There are no known short-term effects of asbestos exposure. However, there are early symptoms that may alert you to a developing asbestos-related condition. Those warning signs include:

  • Chest pain or heaviness
  • Difficulty swallowing
  • Dry cough or coughing up blood
  • Fatigue
  • Hoarseness
  • Fever
  • Muscle weakness
  • Respiratory infections
  • Shortness of breath
  • Swelling of the arms or face
  • Unexplainable loss of appetite or weight

It’s also important to note that smoking increases the risk of developing lung cancer from asbestos exposure. A smoker who has been exposed to asbestos is more likely to develop lung cancer than a non-smoker who’s been exposed to asbestos.

What should you do if you suspect the presence of asbestos?

As mentioned earlier, if you suspect that asbestos is present in your place of work, let your employer know immediately. For self-employed workers, it’s your responsibility to set up the proper testing to maintain a safe workplace.

Refer to the building’s records

See if you’re able to access the building’s records. You may find the exact location of the asbestos and what type of asbestos it is. This will make it easier to determine if it’s safely protected or if it’s posing a health risk.

Testing for asbestos

A professional can test for asbestos. They’ll analyse a sample of the material in question to determine if it contains asbestos. If it does, they’ll offer steps for what to do next. One option may be to remove the materials. Or, you may be advised to seal off the asbestos to prevent the spread of the dangerous fibres.

What should you do if you are likely to come into contact with asbestos as part of your work?

Some jobs are more susceptible to asbestos exposure than others. For example, it’s common for professionals in industrial processing or trade work to come in contact with asbestos.

Your employer should require you to take certain preventative measures and wear protective equipment if asbestos is present. The type of work also plays a role in the regulations to follow.

For example, a building undergoing refurbishment may end up having exposed asbestos. That will present a high risk to workers. In this case, the employer may have to notify the authorities. Also, specialists will have to remove or seal any asbestos found.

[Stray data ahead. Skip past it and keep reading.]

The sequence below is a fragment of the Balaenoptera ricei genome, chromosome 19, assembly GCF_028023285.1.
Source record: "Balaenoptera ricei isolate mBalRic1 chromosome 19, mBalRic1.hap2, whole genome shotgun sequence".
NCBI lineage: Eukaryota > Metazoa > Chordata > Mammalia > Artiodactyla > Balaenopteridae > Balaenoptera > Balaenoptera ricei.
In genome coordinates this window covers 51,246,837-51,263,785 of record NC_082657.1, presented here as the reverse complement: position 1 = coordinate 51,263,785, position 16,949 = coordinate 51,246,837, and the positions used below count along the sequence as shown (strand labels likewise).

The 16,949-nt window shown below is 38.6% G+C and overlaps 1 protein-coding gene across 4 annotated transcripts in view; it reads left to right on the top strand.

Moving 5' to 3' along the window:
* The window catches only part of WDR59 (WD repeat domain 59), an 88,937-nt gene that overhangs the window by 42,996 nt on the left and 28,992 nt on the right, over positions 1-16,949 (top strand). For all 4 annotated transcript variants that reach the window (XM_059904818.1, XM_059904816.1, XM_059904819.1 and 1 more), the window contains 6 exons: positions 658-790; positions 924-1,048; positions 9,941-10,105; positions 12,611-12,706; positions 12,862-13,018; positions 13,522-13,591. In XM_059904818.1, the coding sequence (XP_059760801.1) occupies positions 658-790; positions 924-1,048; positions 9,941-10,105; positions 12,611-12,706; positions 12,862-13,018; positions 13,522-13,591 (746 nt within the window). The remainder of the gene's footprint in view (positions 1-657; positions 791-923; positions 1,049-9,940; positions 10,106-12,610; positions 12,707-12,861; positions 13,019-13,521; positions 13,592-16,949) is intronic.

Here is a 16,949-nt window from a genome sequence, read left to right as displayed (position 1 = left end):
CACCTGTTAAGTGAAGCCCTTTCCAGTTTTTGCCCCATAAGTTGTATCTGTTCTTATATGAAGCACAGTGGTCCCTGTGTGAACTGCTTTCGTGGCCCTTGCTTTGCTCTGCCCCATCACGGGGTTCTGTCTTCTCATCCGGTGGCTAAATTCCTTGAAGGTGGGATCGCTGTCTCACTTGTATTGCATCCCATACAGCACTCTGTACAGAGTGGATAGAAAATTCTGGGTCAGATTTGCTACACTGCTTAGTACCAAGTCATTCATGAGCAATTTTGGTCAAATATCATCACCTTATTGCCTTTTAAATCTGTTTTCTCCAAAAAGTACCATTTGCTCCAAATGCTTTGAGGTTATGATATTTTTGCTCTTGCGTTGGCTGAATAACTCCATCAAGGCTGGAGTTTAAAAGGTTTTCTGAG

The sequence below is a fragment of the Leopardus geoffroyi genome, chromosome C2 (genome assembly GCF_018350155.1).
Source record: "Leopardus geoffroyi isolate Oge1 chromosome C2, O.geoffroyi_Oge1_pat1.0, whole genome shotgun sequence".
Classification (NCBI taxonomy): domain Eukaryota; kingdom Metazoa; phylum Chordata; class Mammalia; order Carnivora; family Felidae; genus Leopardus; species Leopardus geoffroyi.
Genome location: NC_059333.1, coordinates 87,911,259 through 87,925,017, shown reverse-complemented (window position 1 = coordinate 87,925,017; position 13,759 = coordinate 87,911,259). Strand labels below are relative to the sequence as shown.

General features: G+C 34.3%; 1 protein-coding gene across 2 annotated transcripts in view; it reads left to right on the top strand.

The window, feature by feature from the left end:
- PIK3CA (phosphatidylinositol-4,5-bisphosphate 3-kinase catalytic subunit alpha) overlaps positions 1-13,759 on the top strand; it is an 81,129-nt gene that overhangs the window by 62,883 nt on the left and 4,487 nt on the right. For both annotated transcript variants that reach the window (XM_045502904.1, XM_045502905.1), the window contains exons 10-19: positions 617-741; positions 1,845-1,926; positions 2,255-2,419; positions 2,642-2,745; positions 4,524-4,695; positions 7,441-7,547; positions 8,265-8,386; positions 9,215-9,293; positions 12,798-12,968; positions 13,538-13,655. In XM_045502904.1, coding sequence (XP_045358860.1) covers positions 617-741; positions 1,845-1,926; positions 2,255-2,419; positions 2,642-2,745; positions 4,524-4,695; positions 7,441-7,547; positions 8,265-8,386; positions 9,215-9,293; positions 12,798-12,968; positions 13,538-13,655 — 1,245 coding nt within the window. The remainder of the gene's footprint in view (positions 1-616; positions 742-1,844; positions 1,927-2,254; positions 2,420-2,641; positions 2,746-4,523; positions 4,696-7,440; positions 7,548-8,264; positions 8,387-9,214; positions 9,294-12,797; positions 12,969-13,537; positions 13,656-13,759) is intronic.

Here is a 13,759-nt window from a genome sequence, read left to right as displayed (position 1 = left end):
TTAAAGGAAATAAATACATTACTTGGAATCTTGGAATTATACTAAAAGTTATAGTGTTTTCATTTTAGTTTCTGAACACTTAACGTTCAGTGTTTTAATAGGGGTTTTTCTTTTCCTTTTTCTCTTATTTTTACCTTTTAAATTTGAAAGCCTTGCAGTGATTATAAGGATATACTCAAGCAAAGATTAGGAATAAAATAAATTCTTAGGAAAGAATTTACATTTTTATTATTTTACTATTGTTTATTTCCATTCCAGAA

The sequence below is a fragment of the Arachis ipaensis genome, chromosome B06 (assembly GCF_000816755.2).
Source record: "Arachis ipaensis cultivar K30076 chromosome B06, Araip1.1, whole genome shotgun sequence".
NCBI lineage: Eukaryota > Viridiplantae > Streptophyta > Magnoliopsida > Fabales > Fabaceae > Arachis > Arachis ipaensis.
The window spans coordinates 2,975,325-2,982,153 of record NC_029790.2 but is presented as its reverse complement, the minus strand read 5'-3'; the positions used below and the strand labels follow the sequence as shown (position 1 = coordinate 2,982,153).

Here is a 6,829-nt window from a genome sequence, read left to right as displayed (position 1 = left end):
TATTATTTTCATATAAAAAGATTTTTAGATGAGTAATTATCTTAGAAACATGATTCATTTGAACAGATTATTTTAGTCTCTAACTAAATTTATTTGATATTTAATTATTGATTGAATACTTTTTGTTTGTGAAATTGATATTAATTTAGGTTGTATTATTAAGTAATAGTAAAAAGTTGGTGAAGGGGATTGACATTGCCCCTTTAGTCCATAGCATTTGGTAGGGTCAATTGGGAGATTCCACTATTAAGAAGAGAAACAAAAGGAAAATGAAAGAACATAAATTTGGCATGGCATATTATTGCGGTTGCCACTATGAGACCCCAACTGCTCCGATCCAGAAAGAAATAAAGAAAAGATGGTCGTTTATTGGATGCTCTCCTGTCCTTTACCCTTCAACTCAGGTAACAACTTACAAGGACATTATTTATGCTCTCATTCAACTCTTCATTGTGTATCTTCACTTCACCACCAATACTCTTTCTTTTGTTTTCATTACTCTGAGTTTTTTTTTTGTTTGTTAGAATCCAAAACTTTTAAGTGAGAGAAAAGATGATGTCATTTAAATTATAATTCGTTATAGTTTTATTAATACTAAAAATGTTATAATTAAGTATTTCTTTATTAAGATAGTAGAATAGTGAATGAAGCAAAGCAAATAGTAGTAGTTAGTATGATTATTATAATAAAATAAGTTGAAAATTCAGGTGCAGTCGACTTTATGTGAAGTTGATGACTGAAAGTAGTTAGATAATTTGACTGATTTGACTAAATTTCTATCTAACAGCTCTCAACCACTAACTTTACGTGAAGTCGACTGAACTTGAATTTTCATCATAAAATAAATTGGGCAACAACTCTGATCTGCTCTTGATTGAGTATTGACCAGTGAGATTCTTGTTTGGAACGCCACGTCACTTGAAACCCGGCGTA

Alternatively, if asbestos exists but it’s not disturbed, it isn’t a risk to workers. The only step may be to ensure it remains protected.

Once the risk of asbestos exposure is assessed, the employer should come up with a asbestos management plan in order to keep workers safe. Employee asbestos awareness training and a policy statement are two examples of how a workplace may handle the presence of asbestos to prevent workers from coming into contact with it.

What are the responsibilities of employers and landlords?

Not all buildings contain asbestos. The UK has banned all types of asbestos since 1999. That means newer buildings do not carry the concern of asbestos exposure. However, older buildings may have asbestos in the flooring, roofing, or walls, among other areas.

COSHH does not cover asbestos, but that’s because asbestos is a large enough issue to have its own set of laws. Employers and landlords have to follow those regulations for managing and working with asbestos.

The Control of Asbestos Regulations have been in effect since April 2012. The code “provides guidance text for employers about work which disturbs, or is likely to disturb, asbestos, asbestos sampling and laboratory analysis.”

Focus on the safety of your employees

Any amount of exposure to asbestos should be treated seriously. Many conditions that result from asbestos exposure have no cure. They may also require aggressive treatment, and sometimes they become fatal.

It’s integral that you know what to do if asbestos exposure occurs. It can be the difference between preventing deadly conditions and keeping you and your employees safe.

To learn more about how we can help or advise you on all matters relating to asbestos, please contact the Oracle Solutions team today. We will be able to provide a fast, free and competitive quote for any of our highly regarded asbestos management services.

Photo of Brendan Coleman

Written by Brendan Coleman

Brendan Coleman, with decades of experience in the asbestos industry, is a dedicated Quality Manager. Certified as a surveyor and analyst, he is adept in operations and quality management with a keen focus on HSE compliance. His expertise is pivotal in maintaining high safety and efficiency standards. Brendan ensures our UKAS accreditation requirements are consistently met and exceeded, upholding stringent standards in asbestos remediation. His commitment to enhancing quality and customer satisfaction makes him an essential advisor in asbestos management.